My friend said he could not believe a loving God would send someone to hell. I told him that if he spent his whole life avoiding God, then God would not force him into heaven for eternity. He would spend his eternity separated from God. He said, "That is hell, right?" Well, yes. I tried desperately to soften the reality of hell. I tried to make it sound like this loving, merciful God of mine wouldn't really be bad for sending a non-believer to hell. He said that he couldn't be more offended. If his mother, the nicest person in the world, would be sent to hell, and Dru Morgan, the person that he knew, would get to go to heaven, then there was absolutely no justice and he wanted no part of that God.

The idea that a God would take otherwise pretty good people and arbitrarily banish them to eternal punishment based on some silly criteria such as reciting a prayer to Jesus was completely abhorrent to him. And, as I've learned, should be completely abhorrent to you.


VangyBlue said...

God's message and his Word(s) do not leave void. My pastor said this last week that "a person never leaves a gospel (meeting or conversation) the same as they were before they came in (or talked to you)."

My pastor's wife is in Ireland at home with family for the birth of a new grandbaby. One of her son's friends came to the house and was obviously a drug user (and they knew he was). He was on something this night and he cursed in front of her. He found out from her son that she was a "pastor's wife" [as if that makes any difference]. The friend came over and apologized saying "if he knew she was a Christian he wouldnt have used foul language". He knew there was something different about Christians (their morals and godly lifestyle). She talked to him briefly [from what i understand] and wanted to talk to him about the gospel, but he was "on drugs" and so she felt it was useless (he wasnt in his right mind). Well shortly after that he left to a drug party or gathering and someone there encouraged him to try a new drug. two white tablets - smashed to powder. He took them and died immediately. She was so broken up about this because, as you know, she tried/desired to have a conversation with him about salvation.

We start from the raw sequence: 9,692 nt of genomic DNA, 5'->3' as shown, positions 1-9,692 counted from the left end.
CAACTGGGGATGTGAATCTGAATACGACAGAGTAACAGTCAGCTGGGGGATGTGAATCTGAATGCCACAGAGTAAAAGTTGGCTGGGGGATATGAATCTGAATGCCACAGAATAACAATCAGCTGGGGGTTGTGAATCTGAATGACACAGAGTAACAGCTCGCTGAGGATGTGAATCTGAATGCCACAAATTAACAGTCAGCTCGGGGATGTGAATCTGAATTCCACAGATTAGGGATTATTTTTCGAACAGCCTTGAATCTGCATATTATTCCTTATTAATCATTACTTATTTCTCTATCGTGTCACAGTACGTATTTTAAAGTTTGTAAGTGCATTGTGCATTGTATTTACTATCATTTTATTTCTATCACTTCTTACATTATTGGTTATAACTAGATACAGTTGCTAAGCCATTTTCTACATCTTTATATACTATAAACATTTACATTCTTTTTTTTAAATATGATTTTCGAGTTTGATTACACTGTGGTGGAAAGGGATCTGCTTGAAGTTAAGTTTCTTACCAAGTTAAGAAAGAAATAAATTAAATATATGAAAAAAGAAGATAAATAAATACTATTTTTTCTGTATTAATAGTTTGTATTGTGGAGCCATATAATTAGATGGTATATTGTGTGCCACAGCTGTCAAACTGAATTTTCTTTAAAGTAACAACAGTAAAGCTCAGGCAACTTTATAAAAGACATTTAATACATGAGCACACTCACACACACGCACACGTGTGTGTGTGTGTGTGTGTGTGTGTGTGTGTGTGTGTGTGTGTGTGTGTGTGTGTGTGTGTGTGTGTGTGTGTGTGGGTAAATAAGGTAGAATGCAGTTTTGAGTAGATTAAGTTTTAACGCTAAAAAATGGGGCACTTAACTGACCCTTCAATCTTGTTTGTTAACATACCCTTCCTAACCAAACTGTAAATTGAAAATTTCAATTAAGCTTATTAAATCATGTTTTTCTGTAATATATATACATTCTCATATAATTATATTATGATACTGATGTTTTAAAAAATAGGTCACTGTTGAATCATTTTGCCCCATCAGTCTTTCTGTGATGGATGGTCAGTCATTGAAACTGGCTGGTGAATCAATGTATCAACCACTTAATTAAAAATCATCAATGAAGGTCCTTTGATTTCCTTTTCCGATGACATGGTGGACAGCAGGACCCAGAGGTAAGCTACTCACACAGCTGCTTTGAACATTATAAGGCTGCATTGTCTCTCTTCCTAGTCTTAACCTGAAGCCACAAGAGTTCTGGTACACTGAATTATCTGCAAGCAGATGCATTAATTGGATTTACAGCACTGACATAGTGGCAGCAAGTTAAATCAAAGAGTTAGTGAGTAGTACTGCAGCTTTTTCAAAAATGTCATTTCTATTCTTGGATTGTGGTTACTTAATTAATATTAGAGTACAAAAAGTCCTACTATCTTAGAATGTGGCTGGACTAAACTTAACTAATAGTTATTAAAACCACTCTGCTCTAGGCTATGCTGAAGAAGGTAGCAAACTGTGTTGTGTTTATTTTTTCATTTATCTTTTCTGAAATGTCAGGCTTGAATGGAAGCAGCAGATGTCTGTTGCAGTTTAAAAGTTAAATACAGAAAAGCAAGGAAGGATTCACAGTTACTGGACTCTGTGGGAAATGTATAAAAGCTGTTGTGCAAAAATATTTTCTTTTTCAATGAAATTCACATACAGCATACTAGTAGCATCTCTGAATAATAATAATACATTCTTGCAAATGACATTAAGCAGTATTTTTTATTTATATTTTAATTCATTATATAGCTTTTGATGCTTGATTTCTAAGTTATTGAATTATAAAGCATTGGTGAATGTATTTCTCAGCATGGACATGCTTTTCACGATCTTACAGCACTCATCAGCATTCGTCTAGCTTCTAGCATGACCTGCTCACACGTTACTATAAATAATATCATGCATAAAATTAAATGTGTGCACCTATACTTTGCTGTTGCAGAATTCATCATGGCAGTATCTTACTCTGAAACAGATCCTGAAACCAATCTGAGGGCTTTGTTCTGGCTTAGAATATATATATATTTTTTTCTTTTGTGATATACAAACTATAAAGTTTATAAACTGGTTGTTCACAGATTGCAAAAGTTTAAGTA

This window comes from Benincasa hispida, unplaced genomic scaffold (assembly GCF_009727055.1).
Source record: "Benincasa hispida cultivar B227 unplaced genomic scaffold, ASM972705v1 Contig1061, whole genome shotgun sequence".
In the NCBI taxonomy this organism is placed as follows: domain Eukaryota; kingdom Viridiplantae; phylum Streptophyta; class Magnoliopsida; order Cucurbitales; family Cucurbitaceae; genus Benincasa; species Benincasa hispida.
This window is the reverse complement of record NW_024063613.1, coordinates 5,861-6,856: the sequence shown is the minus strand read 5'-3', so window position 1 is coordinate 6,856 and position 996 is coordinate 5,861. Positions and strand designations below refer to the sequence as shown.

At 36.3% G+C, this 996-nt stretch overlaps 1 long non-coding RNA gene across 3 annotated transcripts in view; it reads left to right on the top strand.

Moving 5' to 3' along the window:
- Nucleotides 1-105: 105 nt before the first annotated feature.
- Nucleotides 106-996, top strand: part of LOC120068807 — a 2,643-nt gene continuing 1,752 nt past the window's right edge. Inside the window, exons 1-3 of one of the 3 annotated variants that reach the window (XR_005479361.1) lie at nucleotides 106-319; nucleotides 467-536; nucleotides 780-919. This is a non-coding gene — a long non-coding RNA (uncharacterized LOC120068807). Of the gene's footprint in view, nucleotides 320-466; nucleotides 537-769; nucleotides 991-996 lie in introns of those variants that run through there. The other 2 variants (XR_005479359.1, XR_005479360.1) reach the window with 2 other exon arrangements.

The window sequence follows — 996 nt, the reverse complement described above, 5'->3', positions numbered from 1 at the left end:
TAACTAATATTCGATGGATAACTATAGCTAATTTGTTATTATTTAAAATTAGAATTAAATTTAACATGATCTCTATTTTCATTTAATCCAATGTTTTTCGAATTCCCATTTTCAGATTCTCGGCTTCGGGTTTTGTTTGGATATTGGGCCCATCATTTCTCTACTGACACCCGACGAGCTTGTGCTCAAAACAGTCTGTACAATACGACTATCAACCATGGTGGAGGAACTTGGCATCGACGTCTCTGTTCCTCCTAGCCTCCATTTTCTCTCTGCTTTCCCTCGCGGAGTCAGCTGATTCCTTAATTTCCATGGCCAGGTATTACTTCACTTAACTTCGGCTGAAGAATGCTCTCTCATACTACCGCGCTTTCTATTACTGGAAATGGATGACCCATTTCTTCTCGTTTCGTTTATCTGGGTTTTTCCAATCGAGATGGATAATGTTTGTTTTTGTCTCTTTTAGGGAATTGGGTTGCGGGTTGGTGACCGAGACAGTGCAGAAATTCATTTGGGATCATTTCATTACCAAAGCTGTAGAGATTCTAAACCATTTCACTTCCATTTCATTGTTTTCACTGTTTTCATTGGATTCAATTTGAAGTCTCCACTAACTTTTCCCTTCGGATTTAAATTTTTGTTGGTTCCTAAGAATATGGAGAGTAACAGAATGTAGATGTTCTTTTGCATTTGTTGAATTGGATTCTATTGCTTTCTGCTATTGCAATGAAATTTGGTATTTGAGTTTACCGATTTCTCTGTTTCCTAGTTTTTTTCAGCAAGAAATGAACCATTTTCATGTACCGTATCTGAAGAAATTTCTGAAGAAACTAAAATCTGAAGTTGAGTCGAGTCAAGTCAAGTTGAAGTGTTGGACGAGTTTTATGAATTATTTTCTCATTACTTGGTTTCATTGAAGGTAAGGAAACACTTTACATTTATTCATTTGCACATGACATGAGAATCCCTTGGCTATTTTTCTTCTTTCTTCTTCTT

This situation and the story between the two of them has touched people in America this week, and we are sure that it has touched the lives of those family members and sons of hers who are not saved, including extended family and any of their friends. God's word wont return void. It can even make a way for someone else to come along side them and have the "get right with God" conversation because today could be the last day of their life.

Chad said...


I can't tell you how guilty I am of the same thing. It's only since I've learned how to share my faith effectively that I realized that what I had done was wrong. I only pray that irreversible damage hasn't been done...

Shame on all of us for being so watered down in our Gospel presentation. I know that for me, it was simply a reflection of my own disbelief in the reality of the Gospel. Thank God for his faithfulness and grace!